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Ford boss Alan Mulally on how he saved Ford

Mon, 27 Sep 2010

Ford president and CEO Alan Mulally today told British business leaders how he saved Ford from the worst recession for a generation. He also outlined how the Ford range will shrink from 97 models sold globally to just 20.

Mulally gave the keynote speech to the Confederation of British Industry in London, where business bigwigs heard how Ford became the only Detroit car maker not to collapse into bankruptcy. The address was titled Ford's Renaissance.

Indeed. It's all part of the One Ford plan kicked off by Mulally soon after his appointment in 2006. 'We decided to focus on the Ford brand and divest Aston Martin, Jaguar, Land Rover and Volvo and dilute our stake in Mazda,' he said. 'Not because they weren't great brands but because we had to focus on Ford that was 85% of our business.'

Mulally said the new Fiesta achieved 60% parts commonality around the globe - while the new 2011 Focus managed 80%.

'When I arrived we had 97 different nameplates around the world - but we're moving to less than 30, on the way to 20 to 25.'

He said that the streamlined range cut away wasteful duplication yet 'still covers 100% of the markets worldwide.' Mulally said the efficiencies were felt across the board, from reduced R&D costs to lower supplier bills - transforming Ford from a chubby, uncompetitive car maker to a much leaner, more aggressive manufacturer.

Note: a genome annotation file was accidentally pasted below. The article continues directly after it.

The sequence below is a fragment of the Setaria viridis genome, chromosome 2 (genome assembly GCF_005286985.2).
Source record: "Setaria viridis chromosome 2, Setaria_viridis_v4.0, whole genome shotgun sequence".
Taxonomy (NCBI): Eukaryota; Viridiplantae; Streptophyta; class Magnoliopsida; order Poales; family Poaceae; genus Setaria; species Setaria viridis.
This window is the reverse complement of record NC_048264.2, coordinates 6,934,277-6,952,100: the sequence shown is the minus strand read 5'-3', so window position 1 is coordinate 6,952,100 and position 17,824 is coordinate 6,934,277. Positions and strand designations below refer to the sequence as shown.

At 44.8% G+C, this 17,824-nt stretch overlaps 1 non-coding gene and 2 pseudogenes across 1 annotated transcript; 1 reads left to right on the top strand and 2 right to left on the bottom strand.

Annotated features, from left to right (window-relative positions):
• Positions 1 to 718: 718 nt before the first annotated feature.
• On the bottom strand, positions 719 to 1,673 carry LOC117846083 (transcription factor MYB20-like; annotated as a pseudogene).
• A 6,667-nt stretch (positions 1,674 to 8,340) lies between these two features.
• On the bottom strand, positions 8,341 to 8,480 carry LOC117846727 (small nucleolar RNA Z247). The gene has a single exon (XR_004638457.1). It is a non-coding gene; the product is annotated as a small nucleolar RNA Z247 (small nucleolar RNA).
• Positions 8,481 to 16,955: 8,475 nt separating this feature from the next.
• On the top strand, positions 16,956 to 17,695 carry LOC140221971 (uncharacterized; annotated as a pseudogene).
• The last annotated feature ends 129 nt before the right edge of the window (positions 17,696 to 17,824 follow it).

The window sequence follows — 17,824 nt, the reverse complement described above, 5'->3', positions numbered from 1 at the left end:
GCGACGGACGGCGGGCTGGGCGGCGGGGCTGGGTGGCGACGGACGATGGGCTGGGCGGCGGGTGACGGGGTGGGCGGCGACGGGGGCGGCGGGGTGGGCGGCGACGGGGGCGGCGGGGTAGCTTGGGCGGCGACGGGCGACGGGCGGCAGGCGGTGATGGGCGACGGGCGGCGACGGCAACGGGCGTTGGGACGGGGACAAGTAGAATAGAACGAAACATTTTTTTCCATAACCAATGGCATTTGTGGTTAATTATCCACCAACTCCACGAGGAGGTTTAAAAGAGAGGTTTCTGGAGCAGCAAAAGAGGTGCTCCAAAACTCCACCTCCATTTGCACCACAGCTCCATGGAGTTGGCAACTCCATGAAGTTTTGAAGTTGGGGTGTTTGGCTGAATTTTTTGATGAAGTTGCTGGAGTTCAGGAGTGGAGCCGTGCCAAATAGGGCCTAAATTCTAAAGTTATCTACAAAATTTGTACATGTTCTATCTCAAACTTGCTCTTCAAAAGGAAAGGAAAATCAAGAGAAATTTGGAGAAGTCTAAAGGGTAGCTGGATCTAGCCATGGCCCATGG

The Blue Oval CEO admitted the business was overcomplicated and his priority has been on simplification and focus. Mulally said he drew many parallels between his old employer, Boeing, and Ford; he realised that the plane manufacturer didn't sell different 737s around the world, so why should Ford produce different small cars globally.

He sought inspiration in a 1925 newspaper ad by Henry Ford, titled 'Opening the highways for all mankind'. 'He wanted to make automobiles and highways affordable for all of us, and that's Ford's aim once again,' said Mulally.

He talked of closing excess plants in the US soon after his appointment as he sought to balance supply and demand, but claimed that since new union deals with the UAW he was now reopening shuttered truck plants as car factories and making them profitable.

He has to take the lion's share of the credit. He admitted the economic crisis took Ford to the brink and said he persuaded New York bankers to loan the company $23.5 billion to avoid taking government bail-outs. 'We had originally asked to borrow $10bn,' Mulally said.

He acknowledged that Americans respected Ford for dodging bankruptcy and that sales boomed as a result. But he warned that Ford shared 70% of the supplier base with imperilled GM and Chrysler and 'the recession could have turned into depression.'

Mulally joined Ford in September 2006, poached from his role as president and CEO at airline giant Boeing. He serves on the US president’s export council, formed in 2010 to advise Barack Obama.

By Tim Pollard